Attractions inside varied. There was a huge wind tunnel you could actually go inside, with various fabrics to try them out in the wind. The butterfly wings and kites were cool, though they really just liked all the wind! There was also a large screen that senses where your body is to interact with the scenario. In this screen, our arms became large birds finding food. I assume they can change out the screen to keep the area fresh.
It was interesting to see their "snow" as we are typically used to plenty of snow in northern Indiana. This open invitation included simple cotton balls and tape. Changing things up slightly like this gives additional ways to interact. Additionally, they had white soft balls that served for snowball fights. When there isn't snow around, you learn to get creative, right?
The outdoor space was inviting with some adventure, such as this rope bridge. The youngest did great on it.
There was also a huge "water table on steroids" equivalent. My youngest would have been here the whole time if he could have, even though the water was closed down, perhaps for the season. There were balls, boats, and many ways to explore how water works.
This was part of the climbing fort. I love seeing lots of wood. Additionally, there was whole section of logs at various angles to climb. They had fun, despite the funny faces! One thing I missed in this section was loose parts. I'm a huge proponent to loose parts and love to see opportunities to build, create, and make something new in the environment.
There was a small hill, plants, and trees nearby. The grass was artificial--wonder if it's hard to grow there or it just gets too much use there?
Inside, the museum had a whole are for younger children to promote dramatic play. The airplane allowed you to be captain, passenger, baggage handler, etc. It was interesting to see how much they enjoyed doing x-rays on the luggage! Simple props like a captain's jacket helped facilitate the play. In the veterinarian's station there were several ways to investigate the animals in their care, such as stuffed animals, cages, clipboards with patient sheets, band-aids, scrubs, and more. They also had a little post office, construction area, grocery store, eatery, gas station with car, etc. This was all enclosed with an attendant at the front so kids didn't wander off on their own; however, all the children I saw were actively engaged with all the options for dramatic play!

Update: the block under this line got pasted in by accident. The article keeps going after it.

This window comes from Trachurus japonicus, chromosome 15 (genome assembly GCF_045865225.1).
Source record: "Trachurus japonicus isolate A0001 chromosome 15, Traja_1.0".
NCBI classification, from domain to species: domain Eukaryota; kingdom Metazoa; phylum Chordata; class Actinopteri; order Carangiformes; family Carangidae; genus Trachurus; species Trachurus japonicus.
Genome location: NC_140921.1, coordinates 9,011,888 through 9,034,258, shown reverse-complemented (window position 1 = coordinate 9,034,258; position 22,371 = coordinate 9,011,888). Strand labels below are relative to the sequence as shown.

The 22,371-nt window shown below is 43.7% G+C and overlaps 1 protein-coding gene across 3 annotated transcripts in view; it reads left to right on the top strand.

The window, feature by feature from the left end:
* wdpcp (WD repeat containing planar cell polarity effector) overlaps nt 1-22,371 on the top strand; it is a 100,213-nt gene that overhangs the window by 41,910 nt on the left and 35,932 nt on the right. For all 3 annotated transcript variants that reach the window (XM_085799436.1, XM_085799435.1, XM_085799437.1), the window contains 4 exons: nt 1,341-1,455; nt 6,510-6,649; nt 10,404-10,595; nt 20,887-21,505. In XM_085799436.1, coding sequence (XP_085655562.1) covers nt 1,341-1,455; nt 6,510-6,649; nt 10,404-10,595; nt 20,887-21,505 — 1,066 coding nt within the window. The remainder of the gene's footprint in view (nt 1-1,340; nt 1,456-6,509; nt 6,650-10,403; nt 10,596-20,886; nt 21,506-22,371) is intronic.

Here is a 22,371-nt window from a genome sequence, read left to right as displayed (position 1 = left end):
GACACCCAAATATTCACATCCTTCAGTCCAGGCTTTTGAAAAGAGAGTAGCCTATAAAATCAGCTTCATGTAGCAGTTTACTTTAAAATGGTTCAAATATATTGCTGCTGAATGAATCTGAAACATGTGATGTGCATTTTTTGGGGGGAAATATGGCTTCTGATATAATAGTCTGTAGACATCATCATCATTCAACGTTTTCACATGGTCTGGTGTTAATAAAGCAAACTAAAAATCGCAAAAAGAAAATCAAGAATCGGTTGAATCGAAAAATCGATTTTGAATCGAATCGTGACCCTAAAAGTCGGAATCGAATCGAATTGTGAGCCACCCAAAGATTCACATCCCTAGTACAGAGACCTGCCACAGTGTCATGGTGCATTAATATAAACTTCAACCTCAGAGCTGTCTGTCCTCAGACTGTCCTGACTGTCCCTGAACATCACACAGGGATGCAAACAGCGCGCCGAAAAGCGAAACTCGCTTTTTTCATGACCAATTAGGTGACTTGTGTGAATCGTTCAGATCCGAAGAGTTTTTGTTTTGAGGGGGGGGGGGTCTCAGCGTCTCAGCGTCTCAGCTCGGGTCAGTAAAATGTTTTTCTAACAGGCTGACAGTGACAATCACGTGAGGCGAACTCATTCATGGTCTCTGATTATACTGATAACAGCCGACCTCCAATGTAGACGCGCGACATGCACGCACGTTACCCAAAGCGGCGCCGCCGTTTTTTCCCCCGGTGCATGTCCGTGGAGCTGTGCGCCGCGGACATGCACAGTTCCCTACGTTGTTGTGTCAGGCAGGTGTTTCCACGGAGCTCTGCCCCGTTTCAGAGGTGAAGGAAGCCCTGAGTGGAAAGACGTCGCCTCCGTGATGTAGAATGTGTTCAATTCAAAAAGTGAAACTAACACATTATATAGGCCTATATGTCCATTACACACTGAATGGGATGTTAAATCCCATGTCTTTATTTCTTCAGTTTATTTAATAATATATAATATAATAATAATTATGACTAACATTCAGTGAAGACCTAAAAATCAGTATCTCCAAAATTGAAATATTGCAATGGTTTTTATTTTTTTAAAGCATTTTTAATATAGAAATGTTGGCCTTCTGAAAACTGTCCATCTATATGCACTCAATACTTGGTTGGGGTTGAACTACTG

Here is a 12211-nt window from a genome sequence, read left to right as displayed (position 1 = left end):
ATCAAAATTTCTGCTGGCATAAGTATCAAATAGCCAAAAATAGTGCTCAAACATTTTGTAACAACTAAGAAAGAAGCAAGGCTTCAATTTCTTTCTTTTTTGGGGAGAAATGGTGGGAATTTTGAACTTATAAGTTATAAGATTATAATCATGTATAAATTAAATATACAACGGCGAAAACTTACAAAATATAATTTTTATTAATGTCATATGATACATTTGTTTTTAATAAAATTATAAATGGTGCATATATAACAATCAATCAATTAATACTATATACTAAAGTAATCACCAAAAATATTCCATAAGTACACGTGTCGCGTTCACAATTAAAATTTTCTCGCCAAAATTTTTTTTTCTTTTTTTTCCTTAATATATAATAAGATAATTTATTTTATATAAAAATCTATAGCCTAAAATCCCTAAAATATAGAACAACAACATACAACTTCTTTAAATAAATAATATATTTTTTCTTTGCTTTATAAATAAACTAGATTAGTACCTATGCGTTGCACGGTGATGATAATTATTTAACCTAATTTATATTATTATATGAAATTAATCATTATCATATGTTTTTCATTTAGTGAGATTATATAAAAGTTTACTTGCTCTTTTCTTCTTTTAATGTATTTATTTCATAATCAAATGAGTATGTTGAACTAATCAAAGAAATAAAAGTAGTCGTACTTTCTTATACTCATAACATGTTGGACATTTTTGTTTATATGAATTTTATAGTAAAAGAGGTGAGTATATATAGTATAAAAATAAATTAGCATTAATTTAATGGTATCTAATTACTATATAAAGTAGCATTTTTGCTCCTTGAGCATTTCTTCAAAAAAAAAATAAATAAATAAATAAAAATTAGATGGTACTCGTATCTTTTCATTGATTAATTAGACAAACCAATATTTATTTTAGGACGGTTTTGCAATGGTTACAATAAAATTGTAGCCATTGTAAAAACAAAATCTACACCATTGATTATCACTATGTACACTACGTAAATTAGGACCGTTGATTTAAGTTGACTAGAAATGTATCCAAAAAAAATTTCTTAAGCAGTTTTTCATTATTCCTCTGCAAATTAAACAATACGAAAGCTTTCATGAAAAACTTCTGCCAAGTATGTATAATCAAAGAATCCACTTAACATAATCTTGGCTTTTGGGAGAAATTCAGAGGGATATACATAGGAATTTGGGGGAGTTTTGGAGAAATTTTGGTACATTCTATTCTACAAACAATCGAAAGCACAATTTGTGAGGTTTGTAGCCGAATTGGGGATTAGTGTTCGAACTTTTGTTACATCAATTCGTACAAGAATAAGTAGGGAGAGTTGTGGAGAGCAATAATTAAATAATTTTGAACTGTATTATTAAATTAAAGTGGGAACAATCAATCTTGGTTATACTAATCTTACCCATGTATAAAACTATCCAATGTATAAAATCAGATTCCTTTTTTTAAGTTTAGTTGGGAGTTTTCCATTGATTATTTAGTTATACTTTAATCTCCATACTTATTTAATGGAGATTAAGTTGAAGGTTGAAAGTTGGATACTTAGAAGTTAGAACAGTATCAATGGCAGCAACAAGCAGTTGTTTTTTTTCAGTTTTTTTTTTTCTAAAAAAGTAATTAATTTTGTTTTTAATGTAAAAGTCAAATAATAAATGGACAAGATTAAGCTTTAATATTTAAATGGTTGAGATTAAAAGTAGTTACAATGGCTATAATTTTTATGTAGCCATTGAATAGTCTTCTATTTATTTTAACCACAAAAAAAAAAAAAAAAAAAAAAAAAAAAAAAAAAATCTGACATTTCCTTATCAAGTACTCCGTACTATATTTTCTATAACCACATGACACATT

Another section for the older kids included Spy Kids--learning how to be a spy. They learned secret codes, storytelling, geometry, problem solving, and more.
Another exhibit focused on light and sound, with some homemade options using found objects and mallets to create interesting sounds. The whole exhibit (not much is pictured) allowed you to be a DJ mix master and see how sound affects and interacts with us, even the sounds of nature. You could use mirrors to manipulate light, too.
On the other side of the building was a cool tree house with nearby gardens and "stream". There were plenty of plants and inviting spaces to enjoy the outdoors. You could wade in the stream, sail boats down in, and more.
Our kids kept trying to make dams (it was his science fair project, too!), but I don't think they were very effective. Glad there were some loose parts in these areas.
The whole area was aesthetically pleasing and designed with children in mind, giving safe places to explore.
The sand pit with conveyer belt was another favorite!
Upstairs had a tinkering space, called Innovation Station. Love the name! The website describes it as, "Children are encouraged to evaluate, try, fail, re-evaluate and try again. Innovation Station appeals to multiple types of intelligences and eschews lengthy instructions for more intuitive learning."
Yes! We loved the wind tunnels--we need one of these closer! I've been investigating DIY options, but haven't been able to source the acetate to make one yet. I like how they included the design process.
This whole area had lots of loose parts to try various options in the wind tunnel and/or to build something with blocks.
There were also options to try ramps and balls. You could change and tinker with the options.
There was more! They had areas with tables so different activities could be put out for special events or themes. There was a large room with maps (including huge state pieces to put together!) and ways to interact with our global outreach. There was a video screen hooked up to a museum in Mexico where we could use a white board to talk to someone there. My Spanish skills came in handy! ;-) There was a multipurpose area that was used for snowball fights and an icy wonderland, but it was closed when we were there. I assume they change what is here often. There was also an imaginative area that had "caves" and "nests" that left lots to the imagination. This also could easily have costumes and such changed out for a different feel to the space. There was a section with tubes and balls the children enjoyed manipulating as well. It's great visiting spaces that help us Learn, Create, and Explore!